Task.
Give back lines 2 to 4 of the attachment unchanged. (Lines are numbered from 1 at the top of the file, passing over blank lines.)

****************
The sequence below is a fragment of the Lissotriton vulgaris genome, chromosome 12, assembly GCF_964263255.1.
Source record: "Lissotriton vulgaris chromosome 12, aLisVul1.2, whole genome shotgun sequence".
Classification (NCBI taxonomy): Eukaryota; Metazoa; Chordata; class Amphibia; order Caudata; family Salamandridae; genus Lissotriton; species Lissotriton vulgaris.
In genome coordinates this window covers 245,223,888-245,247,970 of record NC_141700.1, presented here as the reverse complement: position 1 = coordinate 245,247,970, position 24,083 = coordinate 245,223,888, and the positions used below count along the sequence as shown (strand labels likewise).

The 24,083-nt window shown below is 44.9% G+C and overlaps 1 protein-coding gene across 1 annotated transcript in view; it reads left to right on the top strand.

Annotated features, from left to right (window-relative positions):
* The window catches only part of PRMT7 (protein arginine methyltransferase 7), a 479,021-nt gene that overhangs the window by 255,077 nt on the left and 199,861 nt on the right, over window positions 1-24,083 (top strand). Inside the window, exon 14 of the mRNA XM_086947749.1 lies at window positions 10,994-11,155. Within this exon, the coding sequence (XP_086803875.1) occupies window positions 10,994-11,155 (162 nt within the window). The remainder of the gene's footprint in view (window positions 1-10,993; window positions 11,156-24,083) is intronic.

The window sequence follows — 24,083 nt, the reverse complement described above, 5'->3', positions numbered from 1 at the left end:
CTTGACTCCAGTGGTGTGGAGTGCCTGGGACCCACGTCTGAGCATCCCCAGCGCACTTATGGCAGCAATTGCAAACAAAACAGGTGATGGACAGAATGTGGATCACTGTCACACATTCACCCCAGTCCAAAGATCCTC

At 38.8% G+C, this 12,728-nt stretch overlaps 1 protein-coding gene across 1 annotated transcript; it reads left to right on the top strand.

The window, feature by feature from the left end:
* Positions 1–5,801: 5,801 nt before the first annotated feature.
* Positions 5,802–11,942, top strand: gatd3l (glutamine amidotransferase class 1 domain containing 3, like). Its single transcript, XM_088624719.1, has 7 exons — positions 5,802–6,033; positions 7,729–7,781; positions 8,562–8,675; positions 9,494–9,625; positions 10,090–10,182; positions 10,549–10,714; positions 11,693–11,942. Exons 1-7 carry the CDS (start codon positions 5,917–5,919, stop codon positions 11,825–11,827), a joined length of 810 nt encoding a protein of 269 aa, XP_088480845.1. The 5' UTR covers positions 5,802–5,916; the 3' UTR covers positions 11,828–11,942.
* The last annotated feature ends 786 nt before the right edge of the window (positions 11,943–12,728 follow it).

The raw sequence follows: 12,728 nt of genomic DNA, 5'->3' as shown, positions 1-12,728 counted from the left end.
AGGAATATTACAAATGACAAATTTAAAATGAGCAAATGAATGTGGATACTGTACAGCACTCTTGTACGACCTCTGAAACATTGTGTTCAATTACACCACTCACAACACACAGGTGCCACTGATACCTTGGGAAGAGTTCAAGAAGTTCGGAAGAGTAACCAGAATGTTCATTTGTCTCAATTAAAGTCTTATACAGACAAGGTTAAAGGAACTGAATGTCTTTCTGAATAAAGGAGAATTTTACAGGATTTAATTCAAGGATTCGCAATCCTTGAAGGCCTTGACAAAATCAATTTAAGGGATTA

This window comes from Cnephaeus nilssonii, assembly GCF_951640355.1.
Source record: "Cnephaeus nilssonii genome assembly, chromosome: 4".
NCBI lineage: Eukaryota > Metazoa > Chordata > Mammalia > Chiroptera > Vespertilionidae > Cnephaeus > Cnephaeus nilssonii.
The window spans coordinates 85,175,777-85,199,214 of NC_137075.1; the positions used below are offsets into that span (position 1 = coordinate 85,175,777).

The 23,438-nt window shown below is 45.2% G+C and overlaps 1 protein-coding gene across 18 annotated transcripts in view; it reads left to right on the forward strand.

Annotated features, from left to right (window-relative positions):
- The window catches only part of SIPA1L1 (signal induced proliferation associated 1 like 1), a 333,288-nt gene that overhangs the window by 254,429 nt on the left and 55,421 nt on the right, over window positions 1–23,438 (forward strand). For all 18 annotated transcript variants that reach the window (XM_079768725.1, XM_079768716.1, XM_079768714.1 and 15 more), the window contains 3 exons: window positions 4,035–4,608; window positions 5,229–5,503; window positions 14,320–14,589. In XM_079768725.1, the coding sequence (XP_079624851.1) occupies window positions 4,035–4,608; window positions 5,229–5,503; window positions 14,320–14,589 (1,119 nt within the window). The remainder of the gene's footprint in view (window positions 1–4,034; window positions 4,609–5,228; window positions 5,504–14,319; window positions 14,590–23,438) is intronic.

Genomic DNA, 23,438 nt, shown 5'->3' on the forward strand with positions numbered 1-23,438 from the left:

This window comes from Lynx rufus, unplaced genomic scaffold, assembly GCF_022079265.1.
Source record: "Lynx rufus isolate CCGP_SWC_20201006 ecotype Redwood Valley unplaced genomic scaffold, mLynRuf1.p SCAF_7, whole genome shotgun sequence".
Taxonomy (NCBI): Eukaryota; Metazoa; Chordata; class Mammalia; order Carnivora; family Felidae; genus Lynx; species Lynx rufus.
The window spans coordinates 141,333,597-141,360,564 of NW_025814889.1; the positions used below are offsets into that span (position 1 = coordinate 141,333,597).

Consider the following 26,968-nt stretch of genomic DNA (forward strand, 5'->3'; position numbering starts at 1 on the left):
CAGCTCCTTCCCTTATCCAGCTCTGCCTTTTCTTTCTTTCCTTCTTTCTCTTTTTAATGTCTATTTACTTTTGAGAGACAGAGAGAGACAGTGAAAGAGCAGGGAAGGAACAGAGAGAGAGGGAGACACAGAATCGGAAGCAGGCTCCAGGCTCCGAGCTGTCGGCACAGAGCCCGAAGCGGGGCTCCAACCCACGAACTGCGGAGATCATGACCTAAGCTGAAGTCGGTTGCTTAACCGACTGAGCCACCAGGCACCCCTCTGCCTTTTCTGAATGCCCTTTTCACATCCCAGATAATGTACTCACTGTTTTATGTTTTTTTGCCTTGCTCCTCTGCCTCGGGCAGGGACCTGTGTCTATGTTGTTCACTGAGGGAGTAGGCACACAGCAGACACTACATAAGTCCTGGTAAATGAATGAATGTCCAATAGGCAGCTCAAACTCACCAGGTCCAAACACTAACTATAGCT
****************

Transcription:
Source record: "Lissotriton vulgaris chromosome 12, aLisVul1.2, whole genome shotgun sequence".
Classification (NCBI taxonomy): Eukaryota; Metazoa; Chordata; class Amphibia; order Caudata; family Salamandridae; genus Lissotriton; species Lissotriton vulgaris.
In genome coordinates this window covers 245,223,888-245,247,970 of record NC_141700.1, presented here as the reverse complement: position 1 = coordinate 245,247,970, position 24,083 = coordinate 245,223,888, and the positions used below count along the sequence as shown (strand labels likewise).